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Karate master inducted into int'l hall of fame



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Master Jeff Bryant (holding the microphone), of Oxford, utters some words of appreciation for being inducted into the International Karate and Kickboxing Hall of Fame on Saturday. To his left is Master Jim LaRocco, of Atlanta, GA, and holding the plaque to his right are masters Tom Perry, of Warren, and Ed Powers, of Cleveland, OH. Photo by C.J. Carnacchio. (click for larger version)
February 10, 2010 - Only the best of the best get inducted into a hall of fame for what they've accomplished in their profession.

Jeff Bryant must be on his way to legendary status as he made it into his second hall of fame in two years.

On Saturday, the 46-year-old Oxford resident was inducted into the International Karate and Kickboxing Hall of Fame during the 2010 Michigan Sport Karate Open at Oxford Middle School (see related story and photos on Page 9).

"I hate to sound cliche, but it's 31 years of hard work that's paid off," he said. "Some of the greatest people in our organization have received that award, so it means a lot to me to follow in their footsteps."

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Back in 2008, Bryant was elected into the World Council of Martial Arts Hall of Fame.

Bryant is a Master with a sixth-degree black belt in the Okinawan style of karate known as Isshin-Ryu, which he began studying in October 1979. For the past 10 years, he's owned and operated Bryant's Karate, a martial arts school located in downtown Oxford (29 N. Washington St.).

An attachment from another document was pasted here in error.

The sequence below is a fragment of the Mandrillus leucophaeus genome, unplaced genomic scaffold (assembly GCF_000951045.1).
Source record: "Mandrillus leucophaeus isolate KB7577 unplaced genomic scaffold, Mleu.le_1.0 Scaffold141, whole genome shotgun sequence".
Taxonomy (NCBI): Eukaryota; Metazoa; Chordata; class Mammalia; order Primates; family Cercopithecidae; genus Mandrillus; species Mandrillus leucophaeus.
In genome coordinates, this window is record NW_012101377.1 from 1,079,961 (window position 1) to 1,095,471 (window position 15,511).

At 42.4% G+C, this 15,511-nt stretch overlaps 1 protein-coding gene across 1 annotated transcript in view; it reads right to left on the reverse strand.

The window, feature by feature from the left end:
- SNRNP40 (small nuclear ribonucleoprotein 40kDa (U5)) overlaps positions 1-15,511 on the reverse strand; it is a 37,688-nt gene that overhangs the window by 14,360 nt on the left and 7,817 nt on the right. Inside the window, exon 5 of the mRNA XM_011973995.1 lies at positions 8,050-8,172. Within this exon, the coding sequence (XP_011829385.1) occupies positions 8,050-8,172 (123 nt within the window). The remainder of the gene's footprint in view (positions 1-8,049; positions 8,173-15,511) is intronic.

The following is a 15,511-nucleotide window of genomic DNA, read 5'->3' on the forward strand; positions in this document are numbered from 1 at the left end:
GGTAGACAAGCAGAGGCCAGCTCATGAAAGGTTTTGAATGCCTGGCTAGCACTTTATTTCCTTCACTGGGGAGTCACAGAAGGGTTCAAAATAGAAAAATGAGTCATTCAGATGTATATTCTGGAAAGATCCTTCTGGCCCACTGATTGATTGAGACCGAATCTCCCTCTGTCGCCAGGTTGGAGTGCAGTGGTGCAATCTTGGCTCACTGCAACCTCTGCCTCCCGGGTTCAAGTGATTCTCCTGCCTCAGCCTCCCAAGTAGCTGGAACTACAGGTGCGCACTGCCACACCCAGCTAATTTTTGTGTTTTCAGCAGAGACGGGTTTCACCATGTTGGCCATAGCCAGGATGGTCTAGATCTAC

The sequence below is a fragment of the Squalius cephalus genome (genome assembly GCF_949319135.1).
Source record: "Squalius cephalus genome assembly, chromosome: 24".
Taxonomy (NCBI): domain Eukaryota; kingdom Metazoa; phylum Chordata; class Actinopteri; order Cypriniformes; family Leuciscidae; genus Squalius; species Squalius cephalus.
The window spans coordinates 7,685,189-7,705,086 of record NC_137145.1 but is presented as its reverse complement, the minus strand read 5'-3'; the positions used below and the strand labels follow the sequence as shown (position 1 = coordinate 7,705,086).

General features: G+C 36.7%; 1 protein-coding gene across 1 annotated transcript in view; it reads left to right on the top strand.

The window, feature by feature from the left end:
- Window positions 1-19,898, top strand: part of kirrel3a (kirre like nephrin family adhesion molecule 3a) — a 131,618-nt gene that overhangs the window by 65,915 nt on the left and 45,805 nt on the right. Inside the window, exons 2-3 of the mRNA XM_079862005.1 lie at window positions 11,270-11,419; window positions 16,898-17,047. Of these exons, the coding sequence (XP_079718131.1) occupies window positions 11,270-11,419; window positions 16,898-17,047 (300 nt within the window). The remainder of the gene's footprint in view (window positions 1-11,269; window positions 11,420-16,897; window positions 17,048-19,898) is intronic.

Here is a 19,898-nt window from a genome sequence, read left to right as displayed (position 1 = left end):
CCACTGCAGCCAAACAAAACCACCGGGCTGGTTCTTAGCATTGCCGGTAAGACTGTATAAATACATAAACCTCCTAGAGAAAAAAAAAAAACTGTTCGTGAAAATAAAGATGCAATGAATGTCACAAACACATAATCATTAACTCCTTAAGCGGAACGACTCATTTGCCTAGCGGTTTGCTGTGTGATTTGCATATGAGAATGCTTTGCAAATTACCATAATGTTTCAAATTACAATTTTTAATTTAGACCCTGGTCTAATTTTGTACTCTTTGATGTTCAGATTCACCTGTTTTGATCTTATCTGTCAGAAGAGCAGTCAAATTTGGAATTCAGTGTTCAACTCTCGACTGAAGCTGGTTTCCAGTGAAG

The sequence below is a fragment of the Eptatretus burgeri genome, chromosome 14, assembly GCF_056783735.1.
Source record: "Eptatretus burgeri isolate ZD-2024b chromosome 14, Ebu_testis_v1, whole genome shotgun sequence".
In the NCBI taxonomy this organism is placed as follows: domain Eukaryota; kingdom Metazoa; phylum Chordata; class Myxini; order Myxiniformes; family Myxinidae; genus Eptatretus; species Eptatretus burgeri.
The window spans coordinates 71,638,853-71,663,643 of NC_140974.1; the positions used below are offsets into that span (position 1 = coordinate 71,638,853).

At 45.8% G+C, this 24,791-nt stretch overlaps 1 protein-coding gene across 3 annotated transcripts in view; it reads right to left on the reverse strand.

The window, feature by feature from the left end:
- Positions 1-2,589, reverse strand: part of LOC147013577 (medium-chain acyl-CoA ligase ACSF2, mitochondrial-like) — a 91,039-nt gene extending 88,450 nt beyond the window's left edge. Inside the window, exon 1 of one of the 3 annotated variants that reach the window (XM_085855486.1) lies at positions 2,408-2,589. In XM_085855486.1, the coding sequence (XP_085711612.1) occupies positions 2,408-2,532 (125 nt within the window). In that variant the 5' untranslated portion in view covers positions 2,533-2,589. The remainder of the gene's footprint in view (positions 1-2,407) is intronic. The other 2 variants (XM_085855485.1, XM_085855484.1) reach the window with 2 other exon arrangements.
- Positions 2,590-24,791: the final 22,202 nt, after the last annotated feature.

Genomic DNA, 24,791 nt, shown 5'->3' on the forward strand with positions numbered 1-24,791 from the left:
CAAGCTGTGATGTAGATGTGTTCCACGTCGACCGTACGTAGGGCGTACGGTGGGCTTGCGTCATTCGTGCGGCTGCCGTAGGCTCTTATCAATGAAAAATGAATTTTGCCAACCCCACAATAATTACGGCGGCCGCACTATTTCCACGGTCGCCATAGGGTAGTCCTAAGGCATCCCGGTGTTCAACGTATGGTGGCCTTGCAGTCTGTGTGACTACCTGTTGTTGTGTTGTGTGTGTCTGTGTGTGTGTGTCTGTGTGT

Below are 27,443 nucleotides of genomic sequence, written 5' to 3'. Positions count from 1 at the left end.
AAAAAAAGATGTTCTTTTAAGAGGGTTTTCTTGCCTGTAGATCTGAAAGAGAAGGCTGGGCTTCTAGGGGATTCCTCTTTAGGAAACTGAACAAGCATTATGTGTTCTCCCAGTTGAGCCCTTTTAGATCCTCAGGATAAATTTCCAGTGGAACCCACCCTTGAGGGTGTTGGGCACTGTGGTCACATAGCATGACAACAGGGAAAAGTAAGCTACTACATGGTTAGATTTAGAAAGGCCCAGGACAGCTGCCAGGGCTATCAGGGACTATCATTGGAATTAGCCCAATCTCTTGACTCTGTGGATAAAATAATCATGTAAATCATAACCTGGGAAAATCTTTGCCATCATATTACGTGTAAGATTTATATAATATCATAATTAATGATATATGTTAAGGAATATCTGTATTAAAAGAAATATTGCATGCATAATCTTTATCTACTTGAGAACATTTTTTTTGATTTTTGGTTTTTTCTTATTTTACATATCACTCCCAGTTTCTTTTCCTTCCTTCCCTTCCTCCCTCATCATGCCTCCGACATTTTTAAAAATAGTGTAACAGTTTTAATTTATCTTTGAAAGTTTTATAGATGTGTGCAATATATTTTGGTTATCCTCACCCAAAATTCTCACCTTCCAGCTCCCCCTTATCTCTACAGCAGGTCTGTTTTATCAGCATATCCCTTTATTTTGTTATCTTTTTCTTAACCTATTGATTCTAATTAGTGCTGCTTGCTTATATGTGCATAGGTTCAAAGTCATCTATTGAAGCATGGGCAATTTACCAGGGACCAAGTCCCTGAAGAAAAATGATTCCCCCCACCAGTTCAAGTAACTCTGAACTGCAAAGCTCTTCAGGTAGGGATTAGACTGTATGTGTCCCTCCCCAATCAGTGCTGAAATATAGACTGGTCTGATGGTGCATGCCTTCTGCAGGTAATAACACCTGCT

"My goal was to be one of the highest ranking black belts in the Isshin-Ryu system in Michigan," Bryant noted. "I'm kind of ahead of where I actually thought I would be at this time in my life. I'm 46 years old and I figured I'd probably be in my late 50s before I got here."

"I'm very proud of him," said Master Jim LaRocco, a ninth-degree Dan in Isshin-Ryu who is Bryant's master.

LaRocco traveled all the way from Atlanta, Georgia, where he owns and operates five martial arts schools, to welcome his student into the hall of fame.

"He's a tribute to Isshin-Ryu and the martial arts," LaRocco said. "He's a gentleman. He's a great teacher and he deserved what he got."

Over the years, Bryant's certainly accom plished a lot in the martial arts world.

He was the Michigan Karate Circuit Black Belt Sparring Champion in 1995-96 and the International Karate Circuit Heavy Weight Sparring Champion in 1996.

Bryant was named Instructor of the Year in 1996 and in 2004, he earned the title of Grand Champion in Breaking for breaking 10 one-inch bricks with his head.

A humble man, Bryant's main motivation is teaching his students and watching them excel, not achieving and reveling in his own personal glories.

"I get more out of them becoming champions that I ever did becoming a champion because it really shows that my work has paid off," he said. "I think that's probably the most exciting thing."

For instance, one of the highlights of his career came last year when a student of his, 10-year-old Oxford resident Rain Fredericks, traveled to Ireland and won a gold medal for the U.S. Karate Team. "He was one of very few Americans that won a gold medal for the U.S. team," Bryant noted.

Bryant enjoys using karate to teach kids the same type of confidence that changed his life when he was a young man.

During his school days, Bryant admitted he "got in quite a bit of trouble."

"A lot of people thought I was just a tough kid because I fought all the time," he explained. "I really didn't fight because I was tough, I fought out of fear. I had the fear that somebody was going to beat me up.

He basically practiced his dad's Upper Peninsula philosophy that said, "If you think it's going to happen, take the guy out."

But once he started studying karate as a high school student, Bryant gained the confidence he needed to make positive changes in his life and head down a different path.

"When I got into martial arts, I had no fear," he said. "I got in zero trouble after that because I knew I could handle myself."

Besides building confidence, Bryant also enjoys using his classes to teach students that it isn't good to be a bully because there's "always going to be someone bigger and tougher."

CJ Carnacchio is editor for The Oxford Leader. He lives in the Village of Oxford with his wife Connie and daughter Larissa. When he's not busy working on the newspaper, he enjoys cigars/pipes, Martinis/Scotch, hunting and fishing.
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